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On a slightly related note, do you know of any authority for the following: Counsel states during deposition that if a question is pending, the witness may not take a break or confer with his attorney.

Can't seem to find authority for this that most attys take for granted, but sometimes get challenged on!


I have always had some level of disagreement with the idea that the objection lies solely with the questioner. If an answer is not responsive, it should objectionable by any party to the deposition. Most often, for the opposing party, it is really grounded on lack of relevance. But isn't that true for everyone there?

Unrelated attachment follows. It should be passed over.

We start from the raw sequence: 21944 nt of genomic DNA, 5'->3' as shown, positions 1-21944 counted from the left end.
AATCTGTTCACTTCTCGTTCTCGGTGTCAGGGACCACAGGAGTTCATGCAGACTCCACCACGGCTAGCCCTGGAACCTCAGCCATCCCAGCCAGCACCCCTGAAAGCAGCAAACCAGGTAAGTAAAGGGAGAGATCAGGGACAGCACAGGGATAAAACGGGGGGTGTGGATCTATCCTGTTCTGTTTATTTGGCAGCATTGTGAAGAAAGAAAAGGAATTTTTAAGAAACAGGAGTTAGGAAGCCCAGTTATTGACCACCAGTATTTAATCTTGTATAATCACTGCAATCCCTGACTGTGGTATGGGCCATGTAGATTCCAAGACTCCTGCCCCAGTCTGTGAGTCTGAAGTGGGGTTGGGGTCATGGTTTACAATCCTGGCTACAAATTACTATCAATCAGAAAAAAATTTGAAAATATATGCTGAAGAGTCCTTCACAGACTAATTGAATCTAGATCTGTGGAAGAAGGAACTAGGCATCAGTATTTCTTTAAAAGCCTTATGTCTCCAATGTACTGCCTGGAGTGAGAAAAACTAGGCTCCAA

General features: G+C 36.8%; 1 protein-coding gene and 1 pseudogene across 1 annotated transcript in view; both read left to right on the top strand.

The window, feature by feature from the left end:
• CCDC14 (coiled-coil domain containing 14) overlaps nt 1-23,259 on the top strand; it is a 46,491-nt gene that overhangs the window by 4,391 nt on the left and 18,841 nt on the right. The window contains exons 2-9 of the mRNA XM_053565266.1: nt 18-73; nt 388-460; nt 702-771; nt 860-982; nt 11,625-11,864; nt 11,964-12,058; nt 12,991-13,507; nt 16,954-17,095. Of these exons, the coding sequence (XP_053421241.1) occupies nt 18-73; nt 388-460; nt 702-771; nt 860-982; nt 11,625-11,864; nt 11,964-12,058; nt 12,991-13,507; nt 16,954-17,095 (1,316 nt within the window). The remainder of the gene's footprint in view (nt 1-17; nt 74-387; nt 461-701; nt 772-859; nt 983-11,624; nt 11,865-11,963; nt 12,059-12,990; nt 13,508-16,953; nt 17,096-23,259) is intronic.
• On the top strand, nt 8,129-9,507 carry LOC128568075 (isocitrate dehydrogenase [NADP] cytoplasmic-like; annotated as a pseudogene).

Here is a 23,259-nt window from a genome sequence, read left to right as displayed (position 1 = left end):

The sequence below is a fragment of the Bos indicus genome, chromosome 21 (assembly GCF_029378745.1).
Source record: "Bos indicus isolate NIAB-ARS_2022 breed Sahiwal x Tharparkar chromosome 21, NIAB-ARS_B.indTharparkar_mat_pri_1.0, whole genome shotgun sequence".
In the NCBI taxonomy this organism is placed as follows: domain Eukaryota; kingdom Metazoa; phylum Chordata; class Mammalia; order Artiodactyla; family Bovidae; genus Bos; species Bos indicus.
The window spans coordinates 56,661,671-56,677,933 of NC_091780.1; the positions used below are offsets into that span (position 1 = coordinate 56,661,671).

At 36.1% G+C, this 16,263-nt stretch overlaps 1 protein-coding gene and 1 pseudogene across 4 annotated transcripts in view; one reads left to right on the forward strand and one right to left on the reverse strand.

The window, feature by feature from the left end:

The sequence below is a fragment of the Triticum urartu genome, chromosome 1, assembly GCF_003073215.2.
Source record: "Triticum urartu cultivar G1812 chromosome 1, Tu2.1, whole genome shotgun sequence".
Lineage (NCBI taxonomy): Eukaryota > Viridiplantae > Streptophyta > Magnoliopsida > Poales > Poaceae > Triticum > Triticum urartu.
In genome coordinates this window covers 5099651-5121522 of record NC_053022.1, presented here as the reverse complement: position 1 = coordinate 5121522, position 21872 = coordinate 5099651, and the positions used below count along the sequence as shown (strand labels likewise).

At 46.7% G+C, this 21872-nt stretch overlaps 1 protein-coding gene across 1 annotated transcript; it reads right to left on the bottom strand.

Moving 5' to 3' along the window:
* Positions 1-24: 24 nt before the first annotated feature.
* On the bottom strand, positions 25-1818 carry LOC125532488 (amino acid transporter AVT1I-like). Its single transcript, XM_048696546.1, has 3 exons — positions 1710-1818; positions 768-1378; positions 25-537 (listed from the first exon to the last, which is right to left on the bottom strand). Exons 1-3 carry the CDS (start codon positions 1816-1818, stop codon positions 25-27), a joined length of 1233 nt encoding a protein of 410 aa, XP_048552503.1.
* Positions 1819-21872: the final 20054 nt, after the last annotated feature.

Q - What did you see as you approached the intersection?
A - I was still trying to get her to change the radio station, and I was asking her to find me a station that I liked. . .

Dan N

While the objection to a non-responsive answer is reserved to the propounder of the question, a motion to strike is generally available to the adverse party when the non-responsive answer is otherwise inadmissible on other grounds, such as relevance.


If a motion to strike has been filed in court but there hasn't been aruling yet, do I have to answer questions about the info in the motion to strike at a deposition

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